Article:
The most common depiction of the compound of five cubes uses solid cubes, each of a different color:
This isn’t the only way to display this compound, though. If the faces of the cubes are hidden, then the interior structure of the compound can be seen. An edges-only depiction, still keeping a separate color for each cube, looks like this:
If these thin edges are then thickened into cylinders, that makes a third way to depict this polyhedral compound. It creates a minor problem, though: edges-as-cylinders looks awful without vertices shown as well, and the best way I have found to depict vertices, in this situation, is with spheres. With vertices shown as spheres, however, a sixth color, only for the vertex-spheres, is needed. Why? Because each vertex is shared by six edges: three from a cube of one color, and three from a second cube, of a different color.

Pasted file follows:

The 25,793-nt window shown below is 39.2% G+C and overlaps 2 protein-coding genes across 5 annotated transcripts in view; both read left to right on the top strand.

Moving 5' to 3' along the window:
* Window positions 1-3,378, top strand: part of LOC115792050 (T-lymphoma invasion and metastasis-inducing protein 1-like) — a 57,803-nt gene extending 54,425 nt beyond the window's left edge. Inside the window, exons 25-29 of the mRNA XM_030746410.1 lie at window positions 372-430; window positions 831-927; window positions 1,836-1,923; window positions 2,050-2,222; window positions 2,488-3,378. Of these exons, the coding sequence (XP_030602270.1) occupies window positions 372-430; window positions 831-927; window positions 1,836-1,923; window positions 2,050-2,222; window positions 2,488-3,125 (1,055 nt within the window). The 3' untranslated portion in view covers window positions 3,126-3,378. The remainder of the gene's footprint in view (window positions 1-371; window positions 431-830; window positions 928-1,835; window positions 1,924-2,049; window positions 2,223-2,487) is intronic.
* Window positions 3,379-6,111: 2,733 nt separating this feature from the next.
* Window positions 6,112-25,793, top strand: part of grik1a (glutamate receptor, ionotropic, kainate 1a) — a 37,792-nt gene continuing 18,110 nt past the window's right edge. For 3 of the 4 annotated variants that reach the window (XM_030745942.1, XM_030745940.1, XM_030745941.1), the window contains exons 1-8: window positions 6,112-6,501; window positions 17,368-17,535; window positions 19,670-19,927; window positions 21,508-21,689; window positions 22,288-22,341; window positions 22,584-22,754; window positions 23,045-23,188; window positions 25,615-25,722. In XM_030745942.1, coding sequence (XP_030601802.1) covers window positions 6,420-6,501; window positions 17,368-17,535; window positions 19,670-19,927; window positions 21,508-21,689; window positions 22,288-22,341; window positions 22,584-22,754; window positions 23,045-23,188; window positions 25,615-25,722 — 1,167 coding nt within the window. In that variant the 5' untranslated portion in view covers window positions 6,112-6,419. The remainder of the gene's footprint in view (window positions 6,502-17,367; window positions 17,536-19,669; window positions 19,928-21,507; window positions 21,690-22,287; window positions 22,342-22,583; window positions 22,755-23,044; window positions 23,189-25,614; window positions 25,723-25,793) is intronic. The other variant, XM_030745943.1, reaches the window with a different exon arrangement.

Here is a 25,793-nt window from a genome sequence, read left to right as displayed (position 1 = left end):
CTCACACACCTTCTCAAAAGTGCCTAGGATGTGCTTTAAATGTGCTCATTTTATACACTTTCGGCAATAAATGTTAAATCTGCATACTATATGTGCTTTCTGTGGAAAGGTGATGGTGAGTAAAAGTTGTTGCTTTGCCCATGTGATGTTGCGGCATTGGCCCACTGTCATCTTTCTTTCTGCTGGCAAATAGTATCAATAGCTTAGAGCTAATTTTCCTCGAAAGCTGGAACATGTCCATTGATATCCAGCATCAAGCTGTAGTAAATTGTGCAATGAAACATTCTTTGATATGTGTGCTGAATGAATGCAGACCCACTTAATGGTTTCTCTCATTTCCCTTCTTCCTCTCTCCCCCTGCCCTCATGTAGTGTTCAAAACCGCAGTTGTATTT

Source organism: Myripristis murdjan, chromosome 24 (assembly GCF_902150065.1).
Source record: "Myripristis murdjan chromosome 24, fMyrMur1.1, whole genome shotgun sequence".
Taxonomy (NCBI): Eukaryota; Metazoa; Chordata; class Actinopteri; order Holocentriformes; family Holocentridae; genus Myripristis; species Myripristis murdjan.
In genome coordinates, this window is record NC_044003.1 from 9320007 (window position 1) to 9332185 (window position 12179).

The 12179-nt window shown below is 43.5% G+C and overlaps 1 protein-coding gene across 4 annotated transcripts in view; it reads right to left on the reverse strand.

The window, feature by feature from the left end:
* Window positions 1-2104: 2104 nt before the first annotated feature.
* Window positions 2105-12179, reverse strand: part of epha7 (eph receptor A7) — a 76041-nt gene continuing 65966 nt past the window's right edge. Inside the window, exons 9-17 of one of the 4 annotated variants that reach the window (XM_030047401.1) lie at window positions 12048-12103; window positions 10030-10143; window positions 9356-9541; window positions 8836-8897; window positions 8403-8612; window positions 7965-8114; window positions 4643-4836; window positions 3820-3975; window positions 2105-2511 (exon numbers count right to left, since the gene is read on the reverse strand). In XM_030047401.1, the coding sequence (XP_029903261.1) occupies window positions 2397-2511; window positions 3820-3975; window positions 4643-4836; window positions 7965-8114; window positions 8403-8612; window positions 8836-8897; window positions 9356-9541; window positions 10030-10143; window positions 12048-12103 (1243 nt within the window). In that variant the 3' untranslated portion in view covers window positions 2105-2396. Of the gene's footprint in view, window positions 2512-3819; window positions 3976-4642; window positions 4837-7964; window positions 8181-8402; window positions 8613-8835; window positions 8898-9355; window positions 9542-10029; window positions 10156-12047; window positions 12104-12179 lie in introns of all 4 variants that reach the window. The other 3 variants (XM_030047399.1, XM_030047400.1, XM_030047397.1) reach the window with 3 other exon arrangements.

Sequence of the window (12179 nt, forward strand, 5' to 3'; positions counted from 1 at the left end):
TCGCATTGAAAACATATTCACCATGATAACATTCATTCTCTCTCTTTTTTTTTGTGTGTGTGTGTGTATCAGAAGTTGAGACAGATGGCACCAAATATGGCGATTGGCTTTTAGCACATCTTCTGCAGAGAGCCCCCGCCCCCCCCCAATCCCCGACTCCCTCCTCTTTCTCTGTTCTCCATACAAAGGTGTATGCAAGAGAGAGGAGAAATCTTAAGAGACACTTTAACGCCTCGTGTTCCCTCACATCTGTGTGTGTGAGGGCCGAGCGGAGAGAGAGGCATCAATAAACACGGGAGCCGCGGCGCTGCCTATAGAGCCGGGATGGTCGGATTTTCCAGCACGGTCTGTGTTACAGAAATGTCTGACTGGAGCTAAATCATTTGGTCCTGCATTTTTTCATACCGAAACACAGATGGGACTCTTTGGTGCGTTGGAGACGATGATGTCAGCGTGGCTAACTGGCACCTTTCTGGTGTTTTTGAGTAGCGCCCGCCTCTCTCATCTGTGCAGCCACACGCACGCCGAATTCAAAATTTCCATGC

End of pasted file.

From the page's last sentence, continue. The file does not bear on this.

Finally, here are all three versions, side-by-side for comparison, and with the motion stopped.
All images in this post were created using Stella 4d: Polyhedron Navigator, software you may try for free at this website.